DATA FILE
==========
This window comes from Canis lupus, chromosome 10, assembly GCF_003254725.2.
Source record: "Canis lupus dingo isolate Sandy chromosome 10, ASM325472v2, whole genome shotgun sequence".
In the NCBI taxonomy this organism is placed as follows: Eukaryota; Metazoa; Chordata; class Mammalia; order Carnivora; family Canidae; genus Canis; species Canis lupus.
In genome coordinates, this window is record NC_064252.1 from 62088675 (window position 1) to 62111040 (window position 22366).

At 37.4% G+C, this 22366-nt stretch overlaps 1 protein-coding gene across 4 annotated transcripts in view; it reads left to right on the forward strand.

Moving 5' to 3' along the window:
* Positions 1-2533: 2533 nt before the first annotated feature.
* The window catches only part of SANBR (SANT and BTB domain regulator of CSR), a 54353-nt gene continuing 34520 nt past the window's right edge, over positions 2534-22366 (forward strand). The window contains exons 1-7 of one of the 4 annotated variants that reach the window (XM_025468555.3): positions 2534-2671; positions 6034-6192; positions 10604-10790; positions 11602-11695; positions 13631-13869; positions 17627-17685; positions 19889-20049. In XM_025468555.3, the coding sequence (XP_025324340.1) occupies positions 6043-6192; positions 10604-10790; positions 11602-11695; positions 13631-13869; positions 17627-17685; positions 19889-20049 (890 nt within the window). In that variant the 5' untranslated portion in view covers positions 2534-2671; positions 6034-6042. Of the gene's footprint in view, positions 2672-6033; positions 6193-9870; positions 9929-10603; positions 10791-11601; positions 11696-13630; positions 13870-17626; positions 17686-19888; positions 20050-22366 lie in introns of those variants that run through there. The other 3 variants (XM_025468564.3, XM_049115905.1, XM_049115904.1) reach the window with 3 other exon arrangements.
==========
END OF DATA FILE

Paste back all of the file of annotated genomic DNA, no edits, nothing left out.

This window comes from Canis lupus, chromosome 10, assembly GCF_003254725.2.
Source record: "Canis lupus dingo isolate Sandy chromosome 10, ASM325472v2, whole genome shotgun sequence".
In the NCBI taxonomy this organism is placed as follows: Eukaryota; Metazoa; Chordata; class Mammalia; order Carnivora; family Canidae; genus Canis; species Canis lupus.
In genome coordinates, this window is record NC_064252.1 from 62088675 (window position 1) to 62111040 (window position 22366).

At 37.4% G+C, this 22366-nt stretch overlaps 1 protein-coding gene across 4 annotated transcripts in view; it reads left to right on the forward strand.

Moving 5' to 3' along the window:
* Positions 1-2533: 2533 nt before the first annotated feature.
* The window catches only part of SANBR (SANT and BTB domain regulator of CSR), a 54353-nt gene continuing 34520 nt past the window's right edge, over positions 2534-22366 (forward strand). The window contains exons 1-7 of one of the 4 annotated variants that reach the window (XM_025468555.3): positions 2534-2671; positions 6034-6192; positions 10604-10790; positions 11602-11695; positions 13631-13869; positions 17627-17685; positions 19889-20049. In XM_025468555.3, the coding sequence (XP_025324340.1) occupies positions 6043-6192; positions 10604-10790; positions 11602-11695; positions 13631-13869; positions 17627-17685; positions 19889-20049 (890 nt within the window). In that variant the 5' untranslated portion in view covers positions 2534-2671; positions 6034-6042. Of the gene's footprint in view, positions 2672-6033; positions 6193-9870; positions 9929-10603; positions 10791-11601; positions 11696-13630; positions 13870-17626; positions 17686-19888; positions 20050-22366 lie in introns of those variants that run through there. The other 3 variants (XM_025468564.3, XM_049115905.1, XM_049115904.1) reach the window with 3 other exon arrangements.